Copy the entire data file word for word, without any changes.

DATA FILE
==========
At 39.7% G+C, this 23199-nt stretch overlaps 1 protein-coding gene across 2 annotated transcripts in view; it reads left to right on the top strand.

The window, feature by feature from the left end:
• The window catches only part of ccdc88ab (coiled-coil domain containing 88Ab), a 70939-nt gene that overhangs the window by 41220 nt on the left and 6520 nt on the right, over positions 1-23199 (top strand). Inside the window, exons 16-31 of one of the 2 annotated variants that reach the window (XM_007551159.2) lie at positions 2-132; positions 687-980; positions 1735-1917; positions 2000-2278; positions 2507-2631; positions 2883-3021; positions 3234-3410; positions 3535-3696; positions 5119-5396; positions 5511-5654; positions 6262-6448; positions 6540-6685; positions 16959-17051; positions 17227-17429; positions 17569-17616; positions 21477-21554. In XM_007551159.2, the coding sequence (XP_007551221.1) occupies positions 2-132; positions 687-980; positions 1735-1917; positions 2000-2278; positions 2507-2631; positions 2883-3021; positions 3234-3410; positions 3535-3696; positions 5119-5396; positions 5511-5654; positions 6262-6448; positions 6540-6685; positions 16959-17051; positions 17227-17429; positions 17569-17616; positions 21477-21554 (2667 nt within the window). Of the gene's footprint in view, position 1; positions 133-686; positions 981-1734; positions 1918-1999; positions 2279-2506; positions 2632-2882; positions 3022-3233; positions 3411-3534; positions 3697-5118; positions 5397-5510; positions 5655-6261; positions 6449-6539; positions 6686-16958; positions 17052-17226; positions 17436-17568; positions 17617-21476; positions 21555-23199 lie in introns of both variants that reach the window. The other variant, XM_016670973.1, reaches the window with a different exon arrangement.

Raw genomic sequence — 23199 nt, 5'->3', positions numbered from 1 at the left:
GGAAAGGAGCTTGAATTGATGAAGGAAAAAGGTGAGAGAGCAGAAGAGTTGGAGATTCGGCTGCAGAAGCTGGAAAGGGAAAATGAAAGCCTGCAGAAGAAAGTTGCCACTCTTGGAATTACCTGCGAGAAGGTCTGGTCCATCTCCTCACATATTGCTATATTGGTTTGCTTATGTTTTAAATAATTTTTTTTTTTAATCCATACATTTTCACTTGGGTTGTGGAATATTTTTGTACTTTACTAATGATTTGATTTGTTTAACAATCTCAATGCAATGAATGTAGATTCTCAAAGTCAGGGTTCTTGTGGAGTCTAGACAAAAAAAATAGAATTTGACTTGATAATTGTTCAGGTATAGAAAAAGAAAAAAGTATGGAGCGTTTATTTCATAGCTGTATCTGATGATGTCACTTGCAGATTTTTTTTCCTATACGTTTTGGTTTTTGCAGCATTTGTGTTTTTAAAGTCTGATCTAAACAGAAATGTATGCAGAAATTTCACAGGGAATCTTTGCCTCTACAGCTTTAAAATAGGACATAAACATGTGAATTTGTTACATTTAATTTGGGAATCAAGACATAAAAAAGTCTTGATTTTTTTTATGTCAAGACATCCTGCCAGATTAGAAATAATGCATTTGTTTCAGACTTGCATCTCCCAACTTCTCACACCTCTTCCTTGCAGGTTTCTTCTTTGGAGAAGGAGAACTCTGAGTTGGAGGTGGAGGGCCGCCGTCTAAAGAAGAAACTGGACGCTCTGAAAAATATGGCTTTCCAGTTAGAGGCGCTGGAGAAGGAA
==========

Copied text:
At 39.7% G+C, this 23199-nt stretch overlaps 1 protein-coding gene across 2 annotated transcripts in view; it reads left to right on the top strand.

The window, feature by feature from the left end:
• The window catches only part of ccdc88ab (coiled-coil domain containing 88Ab), a 70939-nt gene that overhangs the window by 41220 nt on the left and 6520 nt on the right, over positions 1-23199 (top strand). Inside the window, exons 16-31 of one of the 2 annotated variants that reach the window (XM_007551159.2) lie at positions 2-132; positions 687-980; positions 1735-1917; positions 2000-2278; positions 2507-2631; positions 2883-3021; positions 3234-3410; positions 3535-3696; positions 5119-5396; positions 5511-5654; positions 6262-6448; positions 6540-6685; positions 16959-17051; positions 17227-17429; positions 17569-17616; positions 21477-21554. In XM_007551159.2, the coding sequence (XP_007551221.1) occupies positions 2-132; positions 687-980; positions 1735-1917; positions 2000-2278; positions 2507-2631; positions 2883-3021; positions 3234-3410; positions 3535-3696; positions 5119-5396; positions 5511-5654; positions 6262-6448; positions 6540-6685; positions 16959-17051; positions 17227-17429; positions 17569-17616; positions 21477-21554 (2667 nt within the window). Of the gene's footprint in view, position 1; positions 133-686; positions 981-1734; positions 1918-1999; positions 2279-2506; positions 2632-2882; positions 3022-3233; positions 3411-3534; positions 3697-5118; positions 5397-5510; positions 5655-6261; positions 6449-6539; positions 6686-16958; positions 17052-17226; positions 17436-17568; positions 17617-21476; positions 21555-23199 lie in introns of both variants that reach the window. The other variant, XM_016670973.1, reaches the window with a different exon arrangement.

Raw genomic sequence — 23199 nt, 5'->3', positions numbered from 1 at the left:
GGAAAGGAGCTTGAATTGATGAAGGAAAAAGGTGAGAGAGCAGAAGAGTTGGAGATTCGGCTGCAGAAGCTGGAAAGGGAAAATGAAAGCCTGCAGAAGAAAGTTGCCACTCTTGGAATTACCTGCGAGAAGGTCTGGTCCATCTCCTCACATATTGCTATATTGGTTTGCTTATGTTTTAAATAATTTTTTTTTTTAATCCATACATTTTCACTTGGGTTGTGGAATATTTTTGTACTTTACTAATGATTTGATTTGTTTAACAATCTCAATGCAATGAATGTAGATTCTCAAAGTCAGGGTTCTTGTGGAGTCTAGACAAAAAAAATAGAATTTGACTTGATAATTGTTCAGGTATAGAAAAAGAAAAAAGTATGGAGCGTTTATTTCATAGCTGTATCTGATGATGTCACTTGCAGATTTTTTTTCCTATACGTTTTGGTTTTTGCAGCATTTGTGTTTTTAAAGTCTGATCTAAACAGAAATGTATGCAGAAATTTCACAGGGAATCTTTGCCTCTACAGCTTTAAAATAGGACATAAACATGTGAATTTGTTACATTTAATTTGGGAATCAAGACATAAAAAAGTCTTGATTTTTTTTATGTCAAGACATCCTGCCAGATTAGAAATAATGCATTTGTTTCAGACTTGCATCTCCCAACTTCTCACACCTCTTCCTTGCAGGTTTCTTCTTTGGAGAAGGAGAACTCTGAGTTGGAGGTGGAGGGCCGCCGTCTAAAGAAGAAACTGGACGCTCTGAAAAATATGGCTTTCCAGTTAGAGGCGCTGGAGAAGGAA